Believe it or not, alfalfa is a fantastic herb for supporting lung health (and whole-body health). Many probably think of alfalfa as primarily being a food for horses; however, it’s also very beneficial in herbalism as well. Nicknamed the “King of Herbs,” alfalfa is an incredibly nutritious herb packed with antioxidants and vitamins and minerals.16 It has a long history of use as a nutrient and tonic herb and for supporting many different systems in the body.


Alfalfa can be consumed in many different ways. Capsules with the ground leaf can be taken, fresh sprouts can be eaten on salads, and the dried leaf can be consumed in soups, smoothies, teas, and infusions. Not surprisingly, alfalfa has a very rich, grassy, “green” flavor, so if desired it can be combined with other herbs to help balance the overall taste. It should also be noted that alfalfa should be avoided by those taking warfarin and those who have been diagnosed with lupus.17


8. Astragalus


whole body as well. The herb contains anti-inflammatory, immunomodulating, and antioxidant properties, just to name a few.18 In Chinese medicine, it is frequently used as a tonic for the lungs and to help protect against respiratory infections.19 Additionally, astragalus is a popular herb among herbalists as an immune booster and adaptogen.


Specifically, the roots of the astragalus plant are used in herbal medicine. Due to the earthy flavor of the roots, some good ways to use astragalus are tinctures, added to soups, ground in supplement form, or used in combination with other herbs. As mentioned above, astragalus is commonly used as an immune booster, so it’s worthwhile to point out that those on immunosuppressants or those with autoimmune diseases should avoid using it.20


Support lung health with herbs


There are a variety of ways that herbs can be used to support lung health. Whether added to food, taken as a tea, or the aroma inhaled, herbs can be incredibly beneficial to the lungs. Some herbs may promote clear breathing, while others may help fight off illness or even help break up mucus or relieve coughing. Needless to say, most herbs have a variety of uses and can be beneficial for multiple issues. So whether you have a lung-related health issue or are just looking to improve or maintain the health of your lungs, consider using one of the herbs listed above. Each one has unique and effective properties that make it a great choice to consider for supporting lung health.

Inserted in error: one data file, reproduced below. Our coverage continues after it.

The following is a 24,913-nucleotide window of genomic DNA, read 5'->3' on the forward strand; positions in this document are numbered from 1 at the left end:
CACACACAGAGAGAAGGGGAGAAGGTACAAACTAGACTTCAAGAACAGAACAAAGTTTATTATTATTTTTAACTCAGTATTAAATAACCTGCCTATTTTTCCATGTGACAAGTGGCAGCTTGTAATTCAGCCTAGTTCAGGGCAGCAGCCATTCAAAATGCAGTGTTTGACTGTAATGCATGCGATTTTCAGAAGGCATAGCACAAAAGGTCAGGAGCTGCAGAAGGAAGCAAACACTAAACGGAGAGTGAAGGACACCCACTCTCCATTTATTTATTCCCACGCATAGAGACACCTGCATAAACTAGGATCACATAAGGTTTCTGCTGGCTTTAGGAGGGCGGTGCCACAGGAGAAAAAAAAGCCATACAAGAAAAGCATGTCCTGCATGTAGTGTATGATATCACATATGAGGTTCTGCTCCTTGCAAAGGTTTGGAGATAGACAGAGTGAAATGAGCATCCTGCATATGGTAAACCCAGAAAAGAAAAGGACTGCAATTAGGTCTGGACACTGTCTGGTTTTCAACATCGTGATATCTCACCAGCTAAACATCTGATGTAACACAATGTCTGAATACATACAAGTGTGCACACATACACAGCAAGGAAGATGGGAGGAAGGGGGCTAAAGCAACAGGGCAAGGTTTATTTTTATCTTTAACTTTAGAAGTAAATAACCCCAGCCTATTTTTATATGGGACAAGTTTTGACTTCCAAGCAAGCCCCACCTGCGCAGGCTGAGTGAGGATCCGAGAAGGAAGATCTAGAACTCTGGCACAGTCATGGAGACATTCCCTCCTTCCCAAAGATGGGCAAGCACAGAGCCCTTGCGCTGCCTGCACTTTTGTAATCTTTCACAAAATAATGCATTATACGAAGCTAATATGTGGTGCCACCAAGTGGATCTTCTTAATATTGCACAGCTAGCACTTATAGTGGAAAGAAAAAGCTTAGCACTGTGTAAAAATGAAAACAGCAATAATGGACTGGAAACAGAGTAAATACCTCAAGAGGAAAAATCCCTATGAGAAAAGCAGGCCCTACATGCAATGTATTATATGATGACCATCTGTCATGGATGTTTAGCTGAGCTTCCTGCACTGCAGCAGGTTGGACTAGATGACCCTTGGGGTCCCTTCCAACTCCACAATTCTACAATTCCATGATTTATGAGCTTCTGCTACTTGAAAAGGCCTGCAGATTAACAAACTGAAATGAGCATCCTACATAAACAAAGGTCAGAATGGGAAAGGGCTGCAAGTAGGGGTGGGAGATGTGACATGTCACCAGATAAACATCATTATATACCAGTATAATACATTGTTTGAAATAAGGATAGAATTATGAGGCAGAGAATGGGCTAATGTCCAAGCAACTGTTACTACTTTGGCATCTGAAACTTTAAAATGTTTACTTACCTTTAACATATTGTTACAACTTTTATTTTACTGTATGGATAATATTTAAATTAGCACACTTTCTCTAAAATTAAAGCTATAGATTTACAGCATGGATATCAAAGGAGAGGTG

About Nicole Stine

Nicole Stine is a certified herbalist who has numerous aromatherapy and natural health certifications. She is passionate about using herbs and essential oils safely and thoroughly enjoys researching and writing about natural health, as well as creating her own formulations. 






1. Wurges, Jennifer, & Teresa Odle.  “Eucalyptus.” Gale Encyclopedia of Alternative Medicine. Encyclopedia.com.

2. Sebei, K., F. Sakouhi, et al. “Chemical composition and antibacterial activities of seven eucalyptus species essential oils leaves.” Biological Research 48, no. 1  (2015):  7.

3. Serafino, A., P.S. Vallebona, F et al. “Stimulatory effect of Eucalyptus essential oil on innate cell-mediated immune response.” BMC Immunology 9, no. 1 (2008).

4. “Thyme.” Encyclopædia Britannica, Inc. Britannica.com.

5. Tisserand, Robert, Rodney Young, & Elisabeth M. Williamson. Essential Oil Safety: A Guide for Health Care Professionals (Edinburgh: Churchill Livingstone/Elsevier, 2014).

6. Hutchens, Alma R. Indian Herbalogy of North America (Boston, MA: Shambhala, 1973).

7. “Growing Oregano.” Yankee Publishing Inc. Almanac.com

8. Duke, James A. The Green Pharmacy (New York, NY: St. Martin’s Press, 1997).

9. Tierra, Michael, & David Frawley. Planetary Herbology (Santa Fe, NM: Lotus Press, 1988).

10. Wurges, Jennifer, & Teresa Odle. “Peppermint.” Gale Encyclopedia of Alternative Medicine. Encyclopedia.com.

11. Gucker, Corey L. “Verbascum Thapsus.” Fire Effects Information System – U.S. Department of Agriculture. Fs.fed.usd.

12. Mccarthy, E., & J.M. O’Mahony. “Whats in a Name? Can Mullein Weed Beat TB Where Modern Drugs Are Failing?” Evidence-Based Complementary and Alternative Medicine (2011).

13. Hutchens, Alma R. Indian Herbalogy of North America. (Boston, MA.: Shambhala, 1973).

14. Duke, James A. The Green Pharmacy. St. Martins Press, 1997.

15. Omar, H. R., I. Komarova, et al. “Licorice abuse: time to send a warning message.” Therapeutic Advances in Endocrinology and Metabolism 3, no. 4 (2012): 125–38.

16. Jones, Taylor. “Alfalfa.” Healthline Media. Healthline.com.

17. “Alfalfa.” Drug and Lactation Database, revised February 15, 2021.

18. Auyeung, K., Q. Han, and J. Ko. “Astragalus membranaceus: A Review of its Protection Against Inflammation and Gastrointestinal Cancers.” The American Journal of Chinese Medicine 44, no. 01 (2016): 1–22.

19. “Astragalus – an overview”. ScienceDirect. Sciencedirect.com.

20. Bruce, Debra F. “Astragalus Root: Heart Benefits and Side Effects.” WebMD LLC. Webmd.com.